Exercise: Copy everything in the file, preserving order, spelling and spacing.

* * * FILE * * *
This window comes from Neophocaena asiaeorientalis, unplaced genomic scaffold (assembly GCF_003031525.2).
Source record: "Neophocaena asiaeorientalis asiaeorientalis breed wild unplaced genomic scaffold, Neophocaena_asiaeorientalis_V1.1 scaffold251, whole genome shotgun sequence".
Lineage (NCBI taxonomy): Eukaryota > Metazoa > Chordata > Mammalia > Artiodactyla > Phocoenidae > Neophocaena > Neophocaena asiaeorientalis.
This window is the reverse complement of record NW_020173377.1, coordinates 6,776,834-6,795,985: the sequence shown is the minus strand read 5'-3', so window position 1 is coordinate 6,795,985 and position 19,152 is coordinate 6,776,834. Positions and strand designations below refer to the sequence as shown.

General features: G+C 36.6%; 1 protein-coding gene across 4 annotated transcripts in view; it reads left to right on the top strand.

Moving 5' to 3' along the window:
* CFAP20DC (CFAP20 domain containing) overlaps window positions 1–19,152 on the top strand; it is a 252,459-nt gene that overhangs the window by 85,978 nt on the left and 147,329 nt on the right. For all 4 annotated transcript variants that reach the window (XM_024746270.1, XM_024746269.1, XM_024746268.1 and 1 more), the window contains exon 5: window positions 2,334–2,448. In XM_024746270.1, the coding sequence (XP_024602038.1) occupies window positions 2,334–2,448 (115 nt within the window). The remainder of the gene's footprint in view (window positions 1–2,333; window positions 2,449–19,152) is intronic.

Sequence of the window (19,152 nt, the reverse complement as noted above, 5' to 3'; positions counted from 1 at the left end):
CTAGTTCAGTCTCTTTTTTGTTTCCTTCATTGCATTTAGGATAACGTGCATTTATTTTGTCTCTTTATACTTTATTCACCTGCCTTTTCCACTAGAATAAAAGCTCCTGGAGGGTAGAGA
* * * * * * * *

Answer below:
This window comes from Neophocaena asiaeorientalis, unplaced genomic scaffold (assembly GCF_003031525.2).
Source record: "Neophocaena asiaeorientalis asiaeorientalis breed wild unplaced genomic scaffold, Neophocaena_asiaeorientalis_V1.1 scaffold251, whole genome shotgun sequence".
Lineage (NCBI taxonomy): Eukaryota > Metazoa > Chordata > Mammalia > Artiodactyla > Phocoenidae > Neophocaena > Neophocaena asiaeorientalis.
This window is the reverse complement of record NW_020173377.1, coordinates 6,776,834-6,795,985: the sequence shown is the minus strand read 5'-3', so window position 1 is coordinate 6,795,985 and position 19,152 is coordinate 6,776,834. Positions and strand designations below refer to the sequence as shown.

General features: G+C 36.6%; 1 protein-coding gene across 4 annotated transcripts in view; it reads left to right on the top strand.

Moving 5' to 3' along the window:
* CFAP20DC (CFAP20 domain containing) overlaps window positions 1–19,152 on the top strand; it is a 252,459-nt gene that overhangs the window by 85,978 nt on the left and 147,329 nt on the right. For all 4 annotated transcript variants that reach the window (XM_024746270.1, XM_024746269.1, XM_024746268.1 and 1 more), the window contains exon 5: window positions 2,334–2,448. In XM_024746270.1, the coding sequence (XP_024602038.1) occupies window positions 2,334–2,448 (115 nt within the window). The remainder of the gene's footprint in view (window positions 1–2,333; window positions 2,449–19,152) is intronic.

Sequence of the window (19,152 nt, the reverse complement as noted above, 5' to 3'; positions counted from 1 at the left end):
CTAGTTCAGTCTCTTTTTTGTTTCCTTCATTGCATTTAGGATAACGTGCATTTATTTTGTCTCTTTATACTTTATTCACCTGCCTTTTCCACTAGAATAAAAGCTCCTGGAGGGTAGAGA